First, a listener’s perspective. Kanon Pokajanen is a lengthy work by any measure. Few of even the longest major symphonies last more than an hour, and many of these, at least the ones that listeners are used to hearing, move from heights to depths, from raucous to hushed, from tender to violent, and from one key or tonal area to another. (Of course, operas and oratorios can last much longer, but these are by nature paired with drama at some level, and so fall into a different category.) Kanon, by contrast, is nearly an hour and a half in length, never ventures out of its original key, and has little in the way of tempo changes or dynamic effects. It is intensely meditative. However, as the piece unfolds, gradually revealing its formal structure and gently shifting its musical emphases to bring out textual phrases, it insists that the listener slow down his perception of time. If you’re waiting for the piece to be over (something common in our impatient age), or if you’re waiting to be carried away by some dramatic change in the music, the piece will seem tedious, if not excruciating. For me, the experience was something akin to jumping into water that’s slightly too cold. At first, I was uncomfortable, and I floundered around for something familiar to hold on to. Then, slowly, I began to adjust to my new environment, and I soon found that by using my mental muscles in a different way—that is, by slowing down my thoughts and allowing them to move in the rhythm that the piece was dictating, like a swimmer adjusting to the temperature and increased resistance of water—I was able to occupy the space of the piece, and to understand something of what it was conveying. The result of this slowing down was that the text, those deeply penitential words, started coming alive in a totally unexpected way. I began to dwell on the words, not simply reading them for sense meaning as I normally would (as you’re probably reading this article right now), but really pondering them and allowing the meaning of each word to penetrate. The experience was not at all tedious, but dynamic and exciting, and profoundly moving. After the reverberations of the final heart-wrenching “Amens” had died away—a piercingly high and thick D-major chord resolving upwards even higher to G-minor, and then, in a lower register, from G-minor back to D-major—the audience sat in rapt silence for a pregnant ten seconds before erupting in thunderous applause. It seems everyone felt the transformative effect of the piece.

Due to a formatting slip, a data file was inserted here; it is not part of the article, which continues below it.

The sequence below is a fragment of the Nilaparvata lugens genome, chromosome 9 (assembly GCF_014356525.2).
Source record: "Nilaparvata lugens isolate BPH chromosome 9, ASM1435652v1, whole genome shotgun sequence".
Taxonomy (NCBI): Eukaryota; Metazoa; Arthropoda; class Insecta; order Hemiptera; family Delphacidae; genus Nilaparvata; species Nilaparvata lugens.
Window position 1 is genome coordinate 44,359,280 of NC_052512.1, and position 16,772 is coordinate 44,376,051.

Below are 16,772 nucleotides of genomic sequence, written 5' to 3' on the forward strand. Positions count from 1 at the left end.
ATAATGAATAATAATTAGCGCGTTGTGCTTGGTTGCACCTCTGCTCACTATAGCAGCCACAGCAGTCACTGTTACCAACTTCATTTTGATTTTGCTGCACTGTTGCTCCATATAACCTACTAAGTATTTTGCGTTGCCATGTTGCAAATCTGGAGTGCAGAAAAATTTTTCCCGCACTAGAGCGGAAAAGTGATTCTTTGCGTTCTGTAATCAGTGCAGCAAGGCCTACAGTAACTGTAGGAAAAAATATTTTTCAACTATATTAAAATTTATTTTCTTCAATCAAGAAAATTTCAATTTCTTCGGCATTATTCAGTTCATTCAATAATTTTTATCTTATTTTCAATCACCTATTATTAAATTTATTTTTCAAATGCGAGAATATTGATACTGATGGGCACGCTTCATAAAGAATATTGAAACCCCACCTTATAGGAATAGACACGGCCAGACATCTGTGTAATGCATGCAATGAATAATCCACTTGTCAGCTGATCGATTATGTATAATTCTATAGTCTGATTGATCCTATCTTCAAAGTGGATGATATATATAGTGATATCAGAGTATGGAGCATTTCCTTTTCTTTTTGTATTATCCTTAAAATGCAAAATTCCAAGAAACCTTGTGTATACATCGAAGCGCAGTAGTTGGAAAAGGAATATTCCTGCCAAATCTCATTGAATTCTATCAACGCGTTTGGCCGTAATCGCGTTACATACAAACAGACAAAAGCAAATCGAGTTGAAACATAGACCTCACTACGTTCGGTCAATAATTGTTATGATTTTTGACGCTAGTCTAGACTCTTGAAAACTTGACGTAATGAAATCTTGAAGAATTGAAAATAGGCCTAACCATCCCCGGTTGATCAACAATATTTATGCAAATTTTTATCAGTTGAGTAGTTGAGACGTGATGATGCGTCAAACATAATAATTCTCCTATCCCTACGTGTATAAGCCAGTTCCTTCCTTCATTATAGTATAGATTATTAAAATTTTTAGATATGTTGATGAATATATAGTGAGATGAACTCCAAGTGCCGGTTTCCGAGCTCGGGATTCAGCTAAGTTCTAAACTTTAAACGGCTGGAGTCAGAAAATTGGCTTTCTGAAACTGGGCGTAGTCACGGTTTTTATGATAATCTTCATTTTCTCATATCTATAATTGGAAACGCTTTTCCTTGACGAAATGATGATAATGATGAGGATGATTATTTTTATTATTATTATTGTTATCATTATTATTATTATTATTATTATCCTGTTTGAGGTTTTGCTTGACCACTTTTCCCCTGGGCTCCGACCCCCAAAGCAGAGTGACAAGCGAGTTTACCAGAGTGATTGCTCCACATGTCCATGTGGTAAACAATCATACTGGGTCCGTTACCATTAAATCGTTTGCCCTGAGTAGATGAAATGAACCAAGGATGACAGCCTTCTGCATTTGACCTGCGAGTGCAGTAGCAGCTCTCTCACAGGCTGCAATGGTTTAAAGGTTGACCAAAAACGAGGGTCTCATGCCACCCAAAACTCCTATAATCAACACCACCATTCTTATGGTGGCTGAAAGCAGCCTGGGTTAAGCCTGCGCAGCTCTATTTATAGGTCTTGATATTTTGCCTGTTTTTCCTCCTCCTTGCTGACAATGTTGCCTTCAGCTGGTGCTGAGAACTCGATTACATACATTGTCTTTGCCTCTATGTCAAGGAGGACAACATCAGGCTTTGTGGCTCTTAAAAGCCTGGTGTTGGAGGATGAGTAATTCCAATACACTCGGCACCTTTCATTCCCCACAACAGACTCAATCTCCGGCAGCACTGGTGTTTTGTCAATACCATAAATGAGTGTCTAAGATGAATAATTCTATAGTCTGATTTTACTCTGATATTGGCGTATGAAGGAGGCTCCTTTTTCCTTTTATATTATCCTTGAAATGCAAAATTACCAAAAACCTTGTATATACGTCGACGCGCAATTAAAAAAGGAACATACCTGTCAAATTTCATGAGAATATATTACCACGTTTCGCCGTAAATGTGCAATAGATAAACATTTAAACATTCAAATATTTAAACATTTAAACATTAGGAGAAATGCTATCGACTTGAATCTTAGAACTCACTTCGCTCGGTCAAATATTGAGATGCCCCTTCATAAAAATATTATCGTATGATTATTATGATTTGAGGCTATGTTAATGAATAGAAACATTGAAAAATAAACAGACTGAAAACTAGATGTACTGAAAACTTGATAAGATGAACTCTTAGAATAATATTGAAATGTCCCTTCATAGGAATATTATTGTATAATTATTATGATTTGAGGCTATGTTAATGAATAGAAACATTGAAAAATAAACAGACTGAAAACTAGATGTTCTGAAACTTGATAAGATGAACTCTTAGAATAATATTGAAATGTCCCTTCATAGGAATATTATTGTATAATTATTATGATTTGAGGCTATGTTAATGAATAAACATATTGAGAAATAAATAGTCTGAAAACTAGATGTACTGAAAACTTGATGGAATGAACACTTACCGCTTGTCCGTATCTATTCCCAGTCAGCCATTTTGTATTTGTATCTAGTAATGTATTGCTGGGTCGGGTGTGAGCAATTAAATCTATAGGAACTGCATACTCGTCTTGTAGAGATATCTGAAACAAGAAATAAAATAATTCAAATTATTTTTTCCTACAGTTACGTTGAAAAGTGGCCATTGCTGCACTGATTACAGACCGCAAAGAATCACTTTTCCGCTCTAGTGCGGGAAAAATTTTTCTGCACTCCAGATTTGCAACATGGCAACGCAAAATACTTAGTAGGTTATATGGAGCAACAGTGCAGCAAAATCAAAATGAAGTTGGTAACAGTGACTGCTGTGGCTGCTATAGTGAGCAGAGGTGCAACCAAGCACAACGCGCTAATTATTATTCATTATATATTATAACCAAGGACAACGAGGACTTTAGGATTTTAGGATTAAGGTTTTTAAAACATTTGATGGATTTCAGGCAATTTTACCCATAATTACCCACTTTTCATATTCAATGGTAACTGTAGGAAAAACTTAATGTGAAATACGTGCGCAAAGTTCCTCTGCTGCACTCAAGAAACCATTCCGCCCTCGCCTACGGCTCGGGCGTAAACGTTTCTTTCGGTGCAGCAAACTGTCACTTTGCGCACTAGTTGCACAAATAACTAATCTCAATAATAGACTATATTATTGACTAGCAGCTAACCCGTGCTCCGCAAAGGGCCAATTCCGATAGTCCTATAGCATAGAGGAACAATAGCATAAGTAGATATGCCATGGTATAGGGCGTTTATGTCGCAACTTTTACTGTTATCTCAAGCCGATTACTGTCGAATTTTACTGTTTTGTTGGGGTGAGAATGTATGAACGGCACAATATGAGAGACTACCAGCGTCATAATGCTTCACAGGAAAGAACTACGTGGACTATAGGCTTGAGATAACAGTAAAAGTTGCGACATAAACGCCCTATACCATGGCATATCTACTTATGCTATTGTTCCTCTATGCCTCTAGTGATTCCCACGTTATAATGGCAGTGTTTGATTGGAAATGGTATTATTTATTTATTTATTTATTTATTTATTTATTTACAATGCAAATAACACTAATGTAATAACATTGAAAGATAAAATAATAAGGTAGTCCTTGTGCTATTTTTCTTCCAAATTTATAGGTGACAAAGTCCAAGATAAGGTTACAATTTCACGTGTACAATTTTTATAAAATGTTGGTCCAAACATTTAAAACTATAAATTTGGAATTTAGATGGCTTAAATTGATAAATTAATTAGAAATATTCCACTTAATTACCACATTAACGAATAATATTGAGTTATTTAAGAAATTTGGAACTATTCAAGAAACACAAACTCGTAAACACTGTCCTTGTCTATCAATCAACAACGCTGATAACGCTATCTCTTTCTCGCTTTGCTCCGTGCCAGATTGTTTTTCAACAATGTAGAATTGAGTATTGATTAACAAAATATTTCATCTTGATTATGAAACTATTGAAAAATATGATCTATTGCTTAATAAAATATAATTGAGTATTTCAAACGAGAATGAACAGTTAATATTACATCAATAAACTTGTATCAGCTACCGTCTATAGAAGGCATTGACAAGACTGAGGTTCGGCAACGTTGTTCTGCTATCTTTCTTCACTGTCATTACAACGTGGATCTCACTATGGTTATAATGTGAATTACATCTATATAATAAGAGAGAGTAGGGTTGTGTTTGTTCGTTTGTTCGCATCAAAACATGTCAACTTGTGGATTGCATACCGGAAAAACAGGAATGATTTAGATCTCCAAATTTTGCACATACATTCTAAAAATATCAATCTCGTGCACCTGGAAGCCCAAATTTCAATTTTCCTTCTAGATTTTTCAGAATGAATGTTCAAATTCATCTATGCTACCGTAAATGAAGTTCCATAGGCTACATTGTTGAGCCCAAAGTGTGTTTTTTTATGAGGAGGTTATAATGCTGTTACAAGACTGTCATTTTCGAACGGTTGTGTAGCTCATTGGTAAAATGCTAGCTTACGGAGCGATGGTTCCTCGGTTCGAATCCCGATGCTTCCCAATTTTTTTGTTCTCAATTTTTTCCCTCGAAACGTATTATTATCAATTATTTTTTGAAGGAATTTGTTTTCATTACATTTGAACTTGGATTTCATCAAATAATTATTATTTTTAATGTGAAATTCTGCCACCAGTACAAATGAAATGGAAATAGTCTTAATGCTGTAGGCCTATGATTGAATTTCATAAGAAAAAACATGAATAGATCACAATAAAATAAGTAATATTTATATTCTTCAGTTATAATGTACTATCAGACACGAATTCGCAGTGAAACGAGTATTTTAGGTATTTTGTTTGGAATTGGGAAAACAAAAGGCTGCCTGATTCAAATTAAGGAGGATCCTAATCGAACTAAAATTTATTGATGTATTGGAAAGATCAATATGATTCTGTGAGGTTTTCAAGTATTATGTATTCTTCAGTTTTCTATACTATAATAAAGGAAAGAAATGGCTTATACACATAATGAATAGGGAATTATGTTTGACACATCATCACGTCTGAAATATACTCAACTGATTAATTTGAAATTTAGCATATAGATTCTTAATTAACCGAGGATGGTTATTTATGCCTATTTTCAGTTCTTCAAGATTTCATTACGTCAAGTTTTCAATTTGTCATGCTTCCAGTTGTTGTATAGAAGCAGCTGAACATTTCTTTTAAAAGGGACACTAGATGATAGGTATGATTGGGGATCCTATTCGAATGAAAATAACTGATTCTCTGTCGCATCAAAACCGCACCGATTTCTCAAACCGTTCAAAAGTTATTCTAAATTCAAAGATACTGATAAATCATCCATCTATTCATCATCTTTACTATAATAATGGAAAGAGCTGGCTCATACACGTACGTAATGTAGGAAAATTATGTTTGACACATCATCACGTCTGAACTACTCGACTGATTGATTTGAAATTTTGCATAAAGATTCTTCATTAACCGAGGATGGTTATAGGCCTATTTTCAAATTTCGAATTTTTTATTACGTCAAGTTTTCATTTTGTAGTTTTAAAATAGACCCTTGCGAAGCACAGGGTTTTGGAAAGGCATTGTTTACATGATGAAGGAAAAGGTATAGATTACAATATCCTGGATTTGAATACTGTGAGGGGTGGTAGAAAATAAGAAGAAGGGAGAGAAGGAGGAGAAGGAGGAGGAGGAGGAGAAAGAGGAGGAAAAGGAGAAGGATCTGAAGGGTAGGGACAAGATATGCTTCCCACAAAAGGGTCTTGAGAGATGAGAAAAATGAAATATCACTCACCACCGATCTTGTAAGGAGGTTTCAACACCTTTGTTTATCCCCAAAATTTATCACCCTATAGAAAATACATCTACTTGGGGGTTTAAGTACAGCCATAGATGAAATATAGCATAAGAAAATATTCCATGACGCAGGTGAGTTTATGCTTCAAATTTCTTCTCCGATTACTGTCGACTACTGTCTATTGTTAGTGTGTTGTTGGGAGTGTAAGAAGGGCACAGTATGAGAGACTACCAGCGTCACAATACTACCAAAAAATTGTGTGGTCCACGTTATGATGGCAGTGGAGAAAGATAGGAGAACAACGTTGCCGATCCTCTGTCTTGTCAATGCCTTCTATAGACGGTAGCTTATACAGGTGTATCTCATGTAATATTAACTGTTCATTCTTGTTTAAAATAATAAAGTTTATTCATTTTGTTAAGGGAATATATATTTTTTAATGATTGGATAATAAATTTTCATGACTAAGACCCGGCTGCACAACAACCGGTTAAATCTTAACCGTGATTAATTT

Just recently, I had an opportunity to perform the final movement of Kanon Pokajanen as part of a semi-professional choir at an exciting and groundbreaking festival of new music by Orthodox composers in Greaves Concert Hall of Northern Kentucky University, under the direction of Maestro Peter Jermihov. As we rehearsed the piece, I again felt that same sense of being in cold water, this time as a singer. The notes were in an uncomfortable register, the time signature was perpetually changing, and most difficult of all, the periods of singing were constantly punctuated by irregular measures of rest so that I felt like a percussionist in an orchestra, counting furiously so as not to miss a beat. I’m an experienced singer, and a composer and conductor as well, but I could honestly find very little in the piece that was intuitive or predictable; at no point, therefore, could I go on “auto-pilot” and just get into the flow of the piece. Every move had to be calculated, my focus couldn’t waver for an instant, and I was never allowed to wallow in the music. I sensed too that I was not alone in my uneasiness, and I couldn’t help wondering if we would prove equal to the task of giving the piece a worthy reading. However, as soon as we started the piece in the concert, something like a miracle happened. The feeling of focused concentration in the choir was palpable, and the ensemble moved and breathed as a single organism. As we reached the climactic middle section of the piece, I felt as if the sound was being pulled out of us by some invisible force. My own attention was focused mainly on counting rhythms and singing the pitches and Slavonic words accurately, not really on expression or on other features of the sound; but the immense expressive power of the work was there nonetheless, erupting from the ensemble with overwhelming force. By compelling the singers to focus all their attention on counting out notes and rests, Arvo Pärt managed to circumvent our performer’s egos and to create a powerful sense of unity and common intention within the ensemble. Credit also goes to Maestro Jermihov for understanding this and placing primary emphasis on rhythmic accuracy rather than expression during rehearsals, as well as for having the foresight to know that the piece would ultimately come together. After the final “Amens” emerged and the choir walked offstage for intermission, it was clear that everyone felt simultaneously exhausted and elated, as if we had faced death and conquered it.
To experience Kanon Pokajanen, either as a listener or a performer, is to taste something of the inner warfare integral to Orthodox spirituality. Moreover, Kanon convincingly reveals that, while the warfare with one’s thoughts and weaknesses may be bitter at times, the transformation that comes from it is amazingly sweet. This is the mystery of repentance. We voluntarily condemn ourselves not out of self-hatred or some kind of masochistic desire for pain, but to pare away everything superfluous, everything banal and impure and ugly, so that the radiant stillness of the purified soul, its power and beauty, can become visible. For a composer to find a way to convey this subtle and paradoxical reality through music—and what’s more, to convince a deeply unbelieving world to listen—is a remarkable achievement, and Arvo Pärt deserves recognition as one of the great composers of our time, perhaps of all time.
As my wife Maria and I were leaving the concert in the Met’s Temple of Dendur, a massive glass-walled room containing a reconstructed Egyptian temple from 15 B.C. that was originally dedicated to Isis and Osiris, we exchanged a few words with one of the concert’s organizers from St. Vladimir’s Seminary. He looked up at the frowning edifice behind us, and said with obvious feeling, “Hearing this music and these words, here, in this place, I feel like somehow the temple has been cleansed.” I couldn’t agree more.